“Could you catch fire during surgery?”
This question was actually posed — and answered — Thursday morning on ABC’s Good Morning America.
GMA’s Robin Roberts teased the “Medical Alert” segment thusly: “Imagine you’re on the operating table out cold and you burst into flames. No kidding. It really happens…” (Translation: Be afraid. Be very afraid. And, whatever you do, don’t turn off GMA until we air this very scary segment.)
“It really happens” how often, you ask? Well, it happened on ABC’s own medical soap opera, Gray’s Anatomy, we learned at the top of GMA’s segment (dramatic clip included). And in the real world? According to Good Morning Amercia’s report, “45 million Americans undergo surgery each year” and “fires in the operating room actually occur over 100 times every year.” In other words, operating room fires occur during something like one out of every 450,000 surgeries. And, GMA noted, “while 80 percent of these fires don’t cause harm, the other 20 percent do.” So, in something like one out of every 2.25 million surgeries, there is a fire in the operating room that harms the patient.
Remind us, what are the odds of being struck by lightening? One in 280,000, according to the National Lightening Safety Institute. So the odds of you being struck by lightning are eight times as great as the odds of an operating room fire.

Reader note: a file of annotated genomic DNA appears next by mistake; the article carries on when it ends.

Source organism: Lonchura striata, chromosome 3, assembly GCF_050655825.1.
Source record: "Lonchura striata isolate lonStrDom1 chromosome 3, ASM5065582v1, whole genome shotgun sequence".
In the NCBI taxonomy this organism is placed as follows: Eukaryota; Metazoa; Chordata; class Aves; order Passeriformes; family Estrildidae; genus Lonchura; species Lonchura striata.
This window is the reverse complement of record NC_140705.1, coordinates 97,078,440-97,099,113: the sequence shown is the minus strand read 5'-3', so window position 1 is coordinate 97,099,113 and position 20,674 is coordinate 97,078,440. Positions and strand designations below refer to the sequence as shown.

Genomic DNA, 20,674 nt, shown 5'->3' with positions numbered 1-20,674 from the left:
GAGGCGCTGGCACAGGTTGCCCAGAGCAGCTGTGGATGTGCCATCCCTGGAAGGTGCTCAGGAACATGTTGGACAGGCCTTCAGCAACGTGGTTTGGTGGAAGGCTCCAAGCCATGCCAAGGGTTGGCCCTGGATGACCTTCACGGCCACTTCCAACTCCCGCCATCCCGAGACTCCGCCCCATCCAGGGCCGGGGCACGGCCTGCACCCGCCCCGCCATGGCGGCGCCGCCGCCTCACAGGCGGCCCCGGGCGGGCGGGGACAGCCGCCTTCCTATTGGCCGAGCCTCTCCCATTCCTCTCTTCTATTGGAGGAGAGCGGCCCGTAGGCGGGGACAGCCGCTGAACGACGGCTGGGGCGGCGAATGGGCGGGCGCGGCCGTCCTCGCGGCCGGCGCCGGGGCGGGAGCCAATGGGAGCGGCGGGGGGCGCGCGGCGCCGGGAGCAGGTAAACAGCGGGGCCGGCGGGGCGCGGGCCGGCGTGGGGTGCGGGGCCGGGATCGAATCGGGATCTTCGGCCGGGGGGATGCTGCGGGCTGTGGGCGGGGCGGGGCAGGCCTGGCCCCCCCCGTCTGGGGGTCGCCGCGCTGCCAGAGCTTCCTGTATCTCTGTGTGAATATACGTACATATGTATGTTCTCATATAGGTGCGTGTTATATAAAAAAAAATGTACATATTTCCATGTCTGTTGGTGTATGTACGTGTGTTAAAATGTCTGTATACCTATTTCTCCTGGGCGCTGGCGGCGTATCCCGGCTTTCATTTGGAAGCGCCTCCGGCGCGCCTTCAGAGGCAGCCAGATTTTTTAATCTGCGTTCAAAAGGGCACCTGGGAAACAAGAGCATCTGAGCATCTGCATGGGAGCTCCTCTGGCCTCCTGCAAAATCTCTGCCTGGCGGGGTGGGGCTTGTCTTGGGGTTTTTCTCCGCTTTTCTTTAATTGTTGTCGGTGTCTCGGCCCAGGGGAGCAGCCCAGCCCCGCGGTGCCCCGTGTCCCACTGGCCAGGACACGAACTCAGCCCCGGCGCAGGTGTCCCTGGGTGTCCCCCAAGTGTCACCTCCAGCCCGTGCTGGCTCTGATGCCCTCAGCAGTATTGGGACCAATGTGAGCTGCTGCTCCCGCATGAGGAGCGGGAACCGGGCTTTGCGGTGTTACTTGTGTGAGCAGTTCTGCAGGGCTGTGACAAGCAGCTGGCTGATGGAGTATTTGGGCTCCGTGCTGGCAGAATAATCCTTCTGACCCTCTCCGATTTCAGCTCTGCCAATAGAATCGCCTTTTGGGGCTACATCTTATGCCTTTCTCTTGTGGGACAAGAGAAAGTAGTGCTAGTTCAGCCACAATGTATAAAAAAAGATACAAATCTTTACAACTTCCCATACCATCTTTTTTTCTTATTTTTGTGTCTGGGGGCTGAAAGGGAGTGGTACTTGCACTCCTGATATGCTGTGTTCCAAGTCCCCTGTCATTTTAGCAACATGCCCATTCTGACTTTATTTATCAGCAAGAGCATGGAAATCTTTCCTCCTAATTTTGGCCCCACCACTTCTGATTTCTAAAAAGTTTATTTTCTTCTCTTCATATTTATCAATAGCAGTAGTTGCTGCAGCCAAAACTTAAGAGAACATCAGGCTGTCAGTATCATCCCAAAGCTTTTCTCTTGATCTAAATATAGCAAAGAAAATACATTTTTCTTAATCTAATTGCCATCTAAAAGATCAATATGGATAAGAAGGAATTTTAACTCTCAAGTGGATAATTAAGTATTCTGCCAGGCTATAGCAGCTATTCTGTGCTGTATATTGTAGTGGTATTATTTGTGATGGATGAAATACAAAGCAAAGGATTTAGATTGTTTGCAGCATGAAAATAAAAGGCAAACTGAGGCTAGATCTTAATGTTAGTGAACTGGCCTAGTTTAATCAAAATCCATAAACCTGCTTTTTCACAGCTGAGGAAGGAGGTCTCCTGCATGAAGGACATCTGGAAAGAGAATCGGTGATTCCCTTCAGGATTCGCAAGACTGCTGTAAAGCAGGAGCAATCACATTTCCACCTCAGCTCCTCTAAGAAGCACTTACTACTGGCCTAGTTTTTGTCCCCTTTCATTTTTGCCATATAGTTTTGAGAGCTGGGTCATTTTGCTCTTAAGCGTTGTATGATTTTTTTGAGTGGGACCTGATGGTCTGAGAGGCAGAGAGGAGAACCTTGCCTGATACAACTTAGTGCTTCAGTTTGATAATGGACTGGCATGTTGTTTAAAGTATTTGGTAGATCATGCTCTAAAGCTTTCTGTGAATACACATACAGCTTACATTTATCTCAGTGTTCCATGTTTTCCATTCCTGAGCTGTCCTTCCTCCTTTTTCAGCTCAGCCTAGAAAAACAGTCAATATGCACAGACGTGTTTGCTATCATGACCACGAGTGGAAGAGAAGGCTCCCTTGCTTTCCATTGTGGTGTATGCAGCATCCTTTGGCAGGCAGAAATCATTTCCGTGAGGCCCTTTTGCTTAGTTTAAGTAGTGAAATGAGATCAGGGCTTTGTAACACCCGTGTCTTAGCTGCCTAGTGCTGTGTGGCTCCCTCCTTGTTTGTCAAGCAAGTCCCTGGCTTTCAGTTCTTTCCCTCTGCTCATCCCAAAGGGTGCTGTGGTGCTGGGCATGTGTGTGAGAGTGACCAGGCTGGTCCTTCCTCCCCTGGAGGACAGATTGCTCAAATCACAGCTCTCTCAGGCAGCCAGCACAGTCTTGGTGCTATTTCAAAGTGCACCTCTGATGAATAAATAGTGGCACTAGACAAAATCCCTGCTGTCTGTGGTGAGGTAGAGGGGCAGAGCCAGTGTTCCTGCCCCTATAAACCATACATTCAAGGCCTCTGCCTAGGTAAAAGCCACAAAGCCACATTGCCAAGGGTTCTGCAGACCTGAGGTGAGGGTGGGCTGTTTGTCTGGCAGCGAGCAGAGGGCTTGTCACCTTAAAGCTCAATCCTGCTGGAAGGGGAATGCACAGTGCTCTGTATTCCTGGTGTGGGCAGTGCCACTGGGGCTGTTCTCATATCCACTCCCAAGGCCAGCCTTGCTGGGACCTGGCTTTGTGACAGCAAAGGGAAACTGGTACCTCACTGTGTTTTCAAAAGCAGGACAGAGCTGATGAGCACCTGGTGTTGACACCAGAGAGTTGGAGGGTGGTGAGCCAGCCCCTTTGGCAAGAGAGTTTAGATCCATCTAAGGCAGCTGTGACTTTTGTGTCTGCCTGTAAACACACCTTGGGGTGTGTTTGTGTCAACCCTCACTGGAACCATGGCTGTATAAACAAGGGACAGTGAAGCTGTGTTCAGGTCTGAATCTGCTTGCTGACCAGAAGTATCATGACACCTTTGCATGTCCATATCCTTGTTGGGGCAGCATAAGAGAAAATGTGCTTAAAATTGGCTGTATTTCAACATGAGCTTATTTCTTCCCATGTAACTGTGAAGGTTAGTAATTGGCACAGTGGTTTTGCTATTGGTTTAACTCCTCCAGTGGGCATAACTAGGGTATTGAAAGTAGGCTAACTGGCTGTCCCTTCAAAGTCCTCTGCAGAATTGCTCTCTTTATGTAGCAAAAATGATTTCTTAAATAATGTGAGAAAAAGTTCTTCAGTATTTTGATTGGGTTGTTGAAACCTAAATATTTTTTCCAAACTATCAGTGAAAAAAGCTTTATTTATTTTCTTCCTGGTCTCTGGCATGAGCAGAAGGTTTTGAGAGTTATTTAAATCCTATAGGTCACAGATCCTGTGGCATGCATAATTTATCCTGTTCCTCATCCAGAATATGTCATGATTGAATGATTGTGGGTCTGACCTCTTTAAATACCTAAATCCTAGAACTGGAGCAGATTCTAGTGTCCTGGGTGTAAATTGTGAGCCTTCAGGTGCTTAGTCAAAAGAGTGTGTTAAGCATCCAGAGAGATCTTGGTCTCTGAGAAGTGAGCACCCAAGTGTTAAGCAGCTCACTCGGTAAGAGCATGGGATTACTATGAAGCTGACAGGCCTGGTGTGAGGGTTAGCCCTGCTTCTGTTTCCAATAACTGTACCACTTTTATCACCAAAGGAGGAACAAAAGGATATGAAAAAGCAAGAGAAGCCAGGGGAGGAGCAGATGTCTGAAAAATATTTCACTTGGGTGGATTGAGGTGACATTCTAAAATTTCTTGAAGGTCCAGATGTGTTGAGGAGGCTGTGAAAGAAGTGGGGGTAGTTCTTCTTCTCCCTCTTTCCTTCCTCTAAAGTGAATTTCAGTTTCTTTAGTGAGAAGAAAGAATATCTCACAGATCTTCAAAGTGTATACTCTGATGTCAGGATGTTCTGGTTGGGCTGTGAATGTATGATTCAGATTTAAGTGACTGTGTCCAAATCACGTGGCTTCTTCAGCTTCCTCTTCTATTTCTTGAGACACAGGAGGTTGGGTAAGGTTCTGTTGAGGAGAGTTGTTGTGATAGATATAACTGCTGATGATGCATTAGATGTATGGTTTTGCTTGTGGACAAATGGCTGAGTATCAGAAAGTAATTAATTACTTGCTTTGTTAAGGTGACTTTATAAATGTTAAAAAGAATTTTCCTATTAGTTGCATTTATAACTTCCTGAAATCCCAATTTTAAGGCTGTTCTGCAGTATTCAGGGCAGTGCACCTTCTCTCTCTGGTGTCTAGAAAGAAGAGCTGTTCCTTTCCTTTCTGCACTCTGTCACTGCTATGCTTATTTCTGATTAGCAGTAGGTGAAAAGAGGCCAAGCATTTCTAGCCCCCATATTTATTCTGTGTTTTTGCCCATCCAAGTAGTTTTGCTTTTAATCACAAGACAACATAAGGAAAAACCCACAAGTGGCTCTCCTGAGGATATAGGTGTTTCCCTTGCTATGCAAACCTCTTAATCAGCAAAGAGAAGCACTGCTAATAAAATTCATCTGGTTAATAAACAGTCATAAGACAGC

This segment got us wondering: how many other scare-mongering network morning news show segments could we scare up (with Nexis’ kind assistance)? Plenty, as it turns out. These segments, it seems, are frequently teased or titled in the form of an absurd-sounding but attention-grabbing question (like — “Could you catch fire during surgery?”). And if they aren’t having you fear for your life (or your child’s life), the morning shows are stoking your fears of inadequacy or uncouthness.
Here are some titles/headlines of actual network morning news show segments from recent weeks:
Is This Ship Haunted? GMA Goes Ghostbusting.
Are We Lonelier Than Ever?
What Makes a Man Manly or a Wuss?
Tyler Thoreson From men.style.com Talks About Socks. (“When is it appropriate to wear white socks, when is it appropriate to wear no socks?”)
The Germs That Are Lurking In Your Car And What You Can Do to Protect Your Family.
Addiction to Psychics.
Dance Without Embarrassing the Kids.
Safety Alert; Is Your Limo Driver a Danger?
Tanning Addiction; Tanorexia Health Risk. (“They call it tanorexia. Could tanning be almost as addictive as heroin? And are your teens being targeted?”)
Danger at the Wheel: How Safe is Your Carpool?
Can You Trust Your Nanny Cam?
Caught On Tape; When Bears Attack in Suburbs.
How to Spot a Dangerous Guy.
Consumer Alert: Beware of Free Medicine.
Tips For Outdoor Pools, Not Forgetting Kids in the Car.
And, our favorite of the bunch:
Morning Shows Gone Wrong?
Unfortunately, this last one was not actually a segment examining what’s “gone wrong” with morning news shows but rather a pretext for showing a clip from NBC’s Saturday Night Live spoofing live news screw-ups.
Liz Cox Barrett is a freelance writer and graphic designer in Kalispell, Montana. She worked as a newspaper journalist in Denver and Kalispell for 20 years.
The scary part? The segment wasn’t even on NBC.